30 September 2012

New from Quebec

Dale Stahl wrote that the new Louise Penny novel, The Beautiful Mystery, is a good one. (He also takes credit for getting Fred Vargas' name on my to-read list.)

"[Penny's new novel is] not, like the earlier ones set the little village of Three Pines. Instead the story takes Chief Inspector Gamache to a remote monastery in the wilds of Quebec. Gamache and his assistant Beauvoir move in to the monastery to figure out which of the monks killed one of their brethren. The investigation is complicated by the fact that the monks have all taken a vow of silence -- except for their chanting during midnight masses.

"There is a side mystery about the origins of Gilbertine chants, and, as in earlier books, a strong undercurrent of the simmering feud between Gamache and the corrupt hierarchy of the Sûreté du Québec (Quebec Provincial Police). There's definitely a sequel to follow, hopefully in which Gamache finally makes his play to rid the Sûreté of corruption!"

That recommendation might send me back to read another Louise Penny novel.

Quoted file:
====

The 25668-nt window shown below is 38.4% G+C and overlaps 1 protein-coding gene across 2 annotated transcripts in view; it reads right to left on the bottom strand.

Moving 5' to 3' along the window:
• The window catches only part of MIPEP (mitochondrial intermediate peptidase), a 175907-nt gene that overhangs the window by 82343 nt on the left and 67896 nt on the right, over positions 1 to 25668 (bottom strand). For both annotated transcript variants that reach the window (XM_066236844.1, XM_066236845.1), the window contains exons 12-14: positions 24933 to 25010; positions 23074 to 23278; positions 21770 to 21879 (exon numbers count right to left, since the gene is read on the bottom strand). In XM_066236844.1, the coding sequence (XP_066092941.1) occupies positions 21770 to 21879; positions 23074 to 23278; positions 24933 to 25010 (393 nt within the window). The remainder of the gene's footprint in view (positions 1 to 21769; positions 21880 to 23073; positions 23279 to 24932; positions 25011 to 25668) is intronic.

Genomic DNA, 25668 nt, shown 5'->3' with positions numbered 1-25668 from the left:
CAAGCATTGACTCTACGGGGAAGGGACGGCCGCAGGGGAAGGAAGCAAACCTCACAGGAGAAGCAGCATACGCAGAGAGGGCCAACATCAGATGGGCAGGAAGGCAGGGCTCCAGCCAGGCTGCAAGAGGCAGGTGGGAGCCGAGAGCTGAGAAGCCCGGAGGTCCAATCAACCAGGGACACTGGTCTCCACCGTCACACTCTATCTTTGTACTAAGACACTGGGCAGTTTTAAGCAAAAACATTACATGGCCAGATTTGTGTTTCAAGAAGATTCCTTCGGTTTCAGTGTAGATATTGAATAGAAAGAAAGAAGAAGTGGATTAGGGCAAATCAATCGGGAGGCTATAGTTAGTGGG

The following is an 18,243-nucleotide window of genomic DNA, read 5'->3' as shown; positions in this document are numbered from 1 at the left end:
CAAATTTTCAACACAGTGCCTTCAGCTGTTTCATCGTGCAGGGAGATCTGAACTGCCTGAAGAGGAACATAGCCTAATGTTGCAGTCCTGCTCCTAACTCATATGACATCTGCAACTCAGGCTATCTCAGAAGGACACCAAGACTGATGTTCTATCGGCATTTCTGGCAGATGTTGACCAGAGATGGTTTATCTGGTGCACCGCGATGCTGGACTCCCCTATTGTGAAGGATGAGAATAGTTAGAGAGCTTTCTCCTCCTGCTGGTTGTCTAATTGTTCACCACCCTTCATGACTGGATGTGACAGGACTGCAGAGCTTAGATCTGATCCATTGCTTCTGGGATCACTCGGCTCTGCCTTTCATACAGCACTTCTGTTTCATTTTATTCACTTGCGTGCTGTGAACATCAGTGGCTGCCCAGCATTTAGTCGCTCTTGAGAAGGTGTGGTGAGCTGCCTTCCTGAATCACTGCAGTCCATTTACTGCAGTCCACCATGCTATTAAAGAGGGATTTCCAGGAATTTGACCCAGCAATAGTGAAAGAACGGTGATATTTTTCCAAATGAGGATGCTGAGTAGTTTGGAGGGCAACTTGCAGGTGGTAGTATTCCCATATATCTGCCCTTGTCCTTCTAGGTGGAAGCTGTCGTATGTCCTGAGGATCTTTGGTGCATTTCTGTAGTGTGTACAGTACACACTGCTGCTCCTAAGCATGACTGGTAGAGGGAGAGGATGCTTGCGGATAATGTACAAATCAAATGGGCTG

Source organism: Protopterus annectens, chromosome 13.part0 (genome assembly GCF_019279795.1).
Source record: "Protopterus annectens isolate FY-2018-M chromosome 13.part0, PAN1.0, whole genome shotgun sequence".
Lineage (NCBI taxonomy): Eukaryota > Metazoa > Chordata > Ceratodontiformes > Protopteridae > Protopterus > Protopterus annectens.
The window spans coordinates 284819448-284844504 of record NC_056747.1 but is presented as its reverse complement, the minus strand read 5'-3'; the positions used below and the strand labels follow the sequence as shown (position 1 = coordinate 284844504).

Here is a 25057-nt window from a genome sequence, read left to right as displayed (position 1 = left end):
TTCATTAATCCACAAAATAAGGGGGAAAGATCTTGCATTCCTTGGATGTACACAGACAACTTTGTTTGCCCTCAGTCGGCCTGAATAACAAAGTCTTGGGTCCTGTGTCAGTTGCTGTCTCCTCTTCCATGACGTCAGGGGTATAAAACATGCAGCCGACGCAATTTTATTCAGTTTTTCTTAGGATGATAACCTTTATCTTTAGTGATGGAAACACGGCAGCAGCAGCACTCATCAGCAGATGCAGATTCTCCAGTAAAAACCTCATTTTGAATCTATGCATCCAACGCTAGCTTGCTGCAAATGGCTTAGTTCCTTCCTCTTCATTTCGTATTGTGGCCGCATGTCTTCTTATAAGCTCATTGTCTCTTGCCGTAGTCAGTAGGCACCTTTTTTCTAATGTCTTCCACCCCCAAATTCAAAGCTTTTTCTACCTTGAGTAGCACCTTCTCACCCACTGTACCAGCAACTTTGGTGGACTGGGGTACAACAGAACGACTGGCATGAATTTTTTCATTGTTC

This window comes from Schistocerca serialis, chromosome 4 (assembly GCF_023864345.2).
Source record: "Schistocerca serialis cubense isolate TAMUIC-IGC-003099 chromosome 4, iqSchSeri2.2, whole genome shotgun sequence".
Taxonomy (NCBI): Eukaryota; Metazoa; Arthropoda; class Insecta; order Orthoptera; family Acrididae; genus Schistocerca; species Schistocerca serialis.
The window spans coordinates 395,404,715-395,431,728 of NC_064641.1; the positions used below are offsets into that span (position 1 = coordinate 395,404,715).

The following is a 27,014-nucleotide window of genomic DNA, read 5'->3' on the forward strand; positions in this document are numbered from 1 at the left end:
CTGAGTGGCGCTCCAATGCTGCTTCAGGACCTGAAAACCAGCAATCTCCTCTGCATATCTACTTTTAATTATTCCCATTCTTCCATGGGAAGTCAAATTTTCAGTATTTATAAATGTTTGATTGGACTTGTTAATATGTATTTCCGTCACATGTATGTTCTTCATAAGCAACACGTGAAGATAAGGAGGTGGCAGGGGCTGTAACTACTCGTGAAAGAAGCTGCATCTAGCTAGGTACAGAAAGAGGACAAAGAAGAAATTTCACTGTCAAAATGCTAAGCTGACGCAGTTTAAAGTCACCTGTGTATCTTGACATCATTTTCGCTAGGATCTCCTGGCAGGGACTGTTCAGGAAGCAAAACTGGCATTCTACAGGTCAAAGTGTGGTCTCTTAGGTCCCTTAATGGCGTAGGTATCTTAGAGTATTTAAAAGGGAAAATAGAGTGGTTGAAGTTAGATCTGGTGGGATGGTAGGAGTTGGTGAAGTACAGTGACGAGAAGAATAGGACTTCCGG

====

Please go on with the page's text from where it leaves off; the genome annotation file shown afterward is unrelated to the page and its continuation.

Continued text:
Has anyone else read The Beautiful Mystery? How did you react? Write and tell this little bit of the world what you thought.

One other part of Dale's note was that he's begun a book by Jussi Adler-Olsen, The Keeper of Lost Causes.  He also likes this one. Set in Copenhagen, it features Detective Carl Mork and Dept Q. It's Adler-Olsen's 2007 novel that was titled Kvinden i buret in Danish. We'll hear more later. Won't we Dale?

Jussi Adler-Olsen at Good Reads

26 September 2012

Video based on literature

I don't usually write about visual media. But I've had some health problems for the last month and have not had enough energy to read much more than newspaper headlines.

This afternoon I logged on to Netflix looking for a couple old favorites (think The Prisoner and SCTV; they're only available on DVDs).

What I did find was Wallander, the Swedish TV series. I enjoyed the BBC series starring Kenneth Branagh as Henning Mankell's dyspeptic detective, so I decided to take a look at the original.

The Swedish series is made up of 29 episodes. The one I watched was Hämnden (The Revenge). It was the first episode of the second season and released to theaters before it was broadcast. For that reason, it might not be fair to compare this with the episodes of Wallander produced by the BBC.

Henriksson as Wallander